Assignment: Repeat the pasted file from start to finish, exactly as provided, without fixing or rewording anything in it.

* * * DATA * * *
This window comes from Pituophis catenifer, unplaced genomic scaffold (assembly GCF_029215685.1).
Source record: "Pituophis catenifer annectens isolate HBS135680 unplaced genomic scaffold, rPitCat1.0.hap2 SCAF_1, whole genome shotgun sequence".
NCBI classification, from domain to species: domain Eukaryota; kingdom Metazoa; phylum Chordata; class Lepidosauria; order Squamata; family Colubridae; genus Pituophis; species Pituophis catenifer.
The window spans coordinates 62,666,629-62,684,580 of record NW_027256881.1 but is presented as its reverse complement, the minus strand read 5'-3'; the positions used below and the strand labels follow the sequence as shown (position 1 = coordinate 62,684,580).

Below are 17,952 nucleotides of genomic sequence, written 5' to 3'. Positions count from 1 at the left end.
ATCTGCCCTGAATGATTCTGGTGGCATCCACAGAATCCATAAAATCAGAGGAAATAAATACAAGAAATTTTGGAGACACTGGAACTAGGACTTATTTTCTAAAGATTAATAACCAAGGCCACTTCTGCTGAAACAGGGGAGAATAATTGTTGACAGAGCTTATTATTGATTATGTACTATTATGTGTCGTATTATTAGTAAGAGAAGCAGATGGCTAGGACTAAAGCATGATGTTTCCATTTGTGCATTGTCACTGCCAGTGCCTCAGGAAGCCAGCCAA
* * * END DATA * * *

This window comes from Pituophis catenifer, unplaced genomic scaffold (assembly GCF_029215685.1).
Source record: "Pituophis catenifer annectens isolate HBS135680 unplaced genomic scaffold, rPitCat1.0.hap2 SCAF_1, whole genome shotgun sequence".
NCBI classification, from domain to species: domain Eukaryota; kingdom Metazoa; phylum Chordata; class Lepidosauria; order Squamata; family Colubridae; genus Pituophis; species Pituophis catenifer.
The window spans coordinates 62,666,629-62,684,580 of record NW_027256881.1 but is presented as its reverse complement, the minus strand read 5'-3'; the positions used below and the strand labels follow the sequence as shown (position 1 = coordinate 62,684,580).

Below are 17,952 nucleotides of genomic sequence, written 5' to 3'. Positions count from 1 at the left end.
ATCTGCCCTGAATGATTCTGGTGGCATCCACAGAATCCATAAAATCAGAGGAAATAAATACAAGAAATTTTGGAGACACTGGAACTAGGACTTATTTTCTAAAGATTAATAACCAAGGCCACTTCTGCTGAAACAGGGGAGAATAATTGTTGACAGAGCTTATTATTGATTATGTACTATTATGTGTCGTATTATTAGTAAGAGAAGCAGATGGCTAGGACTAAAGCATGATGTTTCCATTTGTGCATTGTCACTGCCAGTGCCTCAGGAAGCCAGCCAA